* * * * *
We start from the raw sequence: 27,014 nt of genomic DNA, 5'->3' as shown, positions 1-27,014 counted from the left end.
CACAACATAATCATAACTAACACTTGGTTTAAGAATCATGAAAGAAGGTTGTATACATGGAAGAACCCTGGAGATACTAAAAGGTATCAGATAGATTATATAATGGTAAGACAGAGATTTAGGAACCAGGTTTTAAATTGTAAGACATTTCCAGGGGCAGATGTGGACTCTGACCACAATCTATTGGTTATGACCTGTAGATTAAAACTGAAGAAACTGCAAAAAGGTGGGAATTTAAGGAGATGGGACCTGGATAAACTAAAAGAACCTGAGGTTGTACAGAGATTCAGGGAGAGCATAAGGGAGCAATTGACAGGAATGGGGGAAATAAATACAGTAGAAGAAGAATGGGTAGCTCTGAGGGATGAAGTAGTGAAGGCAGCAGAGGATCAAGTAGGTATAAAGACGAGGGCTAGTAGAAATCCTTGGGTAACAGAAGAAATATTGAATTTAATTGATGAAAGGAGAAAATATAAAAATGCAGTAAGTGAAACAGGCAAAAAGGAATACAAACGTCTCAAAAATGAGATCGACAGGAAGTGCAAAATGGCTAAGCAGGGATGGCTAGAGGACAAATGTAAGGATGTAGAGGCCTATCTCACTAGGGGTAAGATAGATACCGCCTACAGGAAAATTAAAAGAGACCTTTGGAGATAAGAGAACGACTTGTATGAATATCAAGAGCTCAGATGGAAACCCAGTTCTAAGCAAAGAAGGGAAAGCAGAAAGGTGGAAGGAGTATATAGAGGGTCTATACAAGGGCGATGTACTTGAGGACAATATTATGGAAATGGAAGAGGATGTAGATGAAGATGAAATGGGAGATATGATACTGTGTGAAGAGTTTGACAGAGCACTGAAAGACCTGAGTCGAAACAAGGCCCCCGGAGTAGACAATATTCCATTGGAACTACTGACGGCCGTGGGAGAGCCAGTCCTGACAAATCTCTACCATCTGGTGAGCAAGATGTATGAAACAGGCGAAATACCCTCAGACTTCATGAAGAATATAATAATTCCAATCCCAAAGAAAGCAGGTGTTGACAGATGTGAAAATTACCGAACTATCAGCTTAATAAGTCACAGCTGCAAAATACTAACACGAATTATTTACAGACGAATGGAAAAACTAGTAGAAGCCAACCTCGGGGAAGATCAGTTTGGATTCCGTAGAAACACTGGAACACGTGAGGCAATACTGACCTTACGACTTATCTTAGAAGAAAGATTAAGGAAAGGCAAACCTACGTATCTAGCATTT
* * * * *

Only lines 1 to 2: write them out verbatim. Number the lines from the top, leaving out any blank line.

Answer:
We start from the raw sequence: 27,014 nt of genomic DNA, 5'->3' as shown, positions 1-27,014 counted from the left end.
CACAACATAATCATAACTAACACTTGGTTTAAGAATCATGAAAGAAGGTTGTATACATGGAAGAACCCTGGAGATACTAAAAGGTATCAGATAGATTATATAATGGTAAGACAGAGATTTAGGAACCAGGTTTTAAATTGTAAGACATTTCCAGGGGCAGATGTGGACTCTGACCACAATCTATTGGTTATGACCTGTAGATTAAAACTGAAGAAACTGCAAAAAGGTGGGAATTTAAGGAGATGGGACCTGGATAAACTAAAAGAACCTGAGGTTGTACAGAGATTCAGGGAGAGCATAAGGGAGCAATTGACAGGAATGGGGGAAATAAATACAGTAGAAGAAGAATGGGTAGCTCTGAGGGATGAAGTAGTGAAGGCAGCAGAGGATCAAGTAGGTATAAAGACGAGGGCTAGTAGAAATCCTTGGGTAACAGAAGAAATATTGAATTTAATTGATGAAAGGAGAAAATATAAAAATGCAGTAAGTGAAACAGGCAAAAAGGAATACAAACGTCTCAAAAATGAGATCGACAGGAAGTGCAAAATGGCTAAGCAGGGATGGCTAGAGGACAAATGTAAGGATGTAGAGGCCTATCTCACTAGGGGTAAGATAGATACCGCCTACAGGAAAATTAAAAGAGACCTTTGGAGATAAGAGAACGACTTGTATGAATATCAAGAGCTCAGATGGAAACCCAGTTCTAAGCAAAGAAGGGAAAGCAGAAAGGTGGAAGGAGTATATAGAGGGTCTATACAAGGGCGATGTACTTGAGGACAATATTATGGAAATGGAAGAGGATGTAGATGAAGATGAAATGGGAGATATGATACTGTGTGAAGAGTTTGACAGAGCACTGAAAGACCTGAGTCGAAACAAGGCCCCCGGAGTAGACAATATTCCATTGGAACTACTGACGGCCGTGGGAGAGCCAGTCCTGACAAATCTCTACCATCTGGTGAGCAAGATGTATGAAACAGGCGAAATACCCTCAGACTTCATGAAGAATATAATAATTCCAATCCCAAAGAAAGCAGGTGTTGACAGATGTGAAAATTACCGAACTATCAGCTTAATAAGTCACAGCTGCAAAATACTAACACGAATTATTTACAGACGAATGGAAAAACTAGTAGAAGCCAACCTCGGGGAAGATCAGTTTGGATTCCGTAGAAACACTGGAACACGTGAGGCAATACTGACCTTACGACTTATCTTAGAAGAAAGATTAAGGAAAGGCAAACCTACGTATCTAGCATTT